Are you infringing copyright with web links on your website?
GS Media BV v Sanoma Media Netherlands BV and others, Case-160/15
In order to avoid infringing copyright in posting a website link on your own website, it is important to note that you may not post these links for your financial gain.
The case above which was decided at the European Court of Justice (ECJ) has outlined the situations in which a breach in copyright can be avoided. It was noted that the website links were to protected works that were freely available on another website without the consent of the copyright holder and were communicated to the public within the meaning of the European Union Copyright Directive (the Directive).
Not only was it necessary to establish that the links were not posted in order to make a financial gain, but they must have been posted by a person who did not know or could not have known the illegal nature of positing the links. Adding links on your website to other websites or to locations is a feature most commercial users will engage in.
A prime example is from the case noted, here photographs to be published in Playboy Magazine were leaked on a hosting site without the publishers consent. GS Media which is a popular Dutch gossip blog published links to the location of the photographs. Sanoma, the publishers, requested the hosting site to remove the files which they did however by the time the pictures were taken down they had been added to other websites for which GS Media also posted links. The outcome of the ECJ’s decision gives clarity on the interpretation of the term “communication” within the Directive. The new rule is when the work is communicated by the same technical means as the initial communication, ie the internet, there is no infringement. A distinguishable difference was also made in links posted to copyright contents for non-commercial uses and commercial uses. Commercial uses are links to websites with copyright content protected by a pay-per-view so if your website has a link to a website with content which can only be viewed after payment, a financial gain is seen to be made. Commercial use can also be determined if the links are in an advertising capacity.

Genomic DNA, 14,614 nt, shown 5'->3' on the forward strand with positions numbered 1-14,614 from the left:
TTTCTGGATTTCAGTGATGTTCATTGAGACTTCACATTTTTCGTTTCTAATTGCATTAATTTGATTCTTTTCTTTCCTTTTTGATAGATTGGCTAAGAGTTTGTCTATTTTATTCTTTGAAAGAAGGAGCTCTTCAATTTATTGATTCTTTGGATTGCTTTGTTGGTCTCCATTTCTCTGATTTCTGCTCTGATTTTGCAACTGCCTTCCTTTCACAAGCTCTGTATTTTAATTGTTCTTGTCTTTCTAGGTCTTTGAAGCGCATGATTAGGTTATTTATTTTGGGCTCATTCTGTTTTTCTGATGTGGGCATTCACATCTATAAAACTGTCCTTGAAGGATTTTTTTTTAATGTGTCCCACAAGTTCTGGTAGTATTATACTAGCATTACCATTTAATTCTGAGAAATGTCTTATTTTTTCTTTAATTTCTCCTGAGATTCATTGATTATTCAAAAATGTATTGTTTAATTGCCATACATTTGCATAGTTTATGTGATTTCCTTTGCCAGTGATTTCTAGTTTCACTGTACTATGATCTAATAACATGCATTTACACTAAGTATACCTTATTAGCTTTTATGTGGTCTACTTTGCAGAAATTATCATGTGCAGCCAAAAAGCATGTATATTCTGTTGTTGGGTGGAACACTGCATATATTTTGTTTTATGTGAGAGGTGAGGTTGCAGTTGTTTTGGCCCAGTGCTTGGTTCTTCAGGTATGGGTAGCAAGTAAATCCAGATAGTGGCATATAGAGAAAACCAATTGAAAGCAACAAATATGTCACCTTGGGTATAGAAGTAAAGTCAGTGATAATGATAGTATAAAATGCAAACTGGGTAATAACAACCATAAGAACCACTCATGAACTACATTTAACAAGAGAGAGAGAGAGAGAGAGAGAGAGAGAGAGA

The most important point to note here is that where a financial gain is made the commercial site is presumed to be aware they are communicating links to copyright protected material, however if no financial gain is made there is a presumption that the person included the links to their website without knowledge that posting would be illegal.
For advice on your website and commercial use please contact Kevin Finlayson in our Employment, Commercial & Corporate team.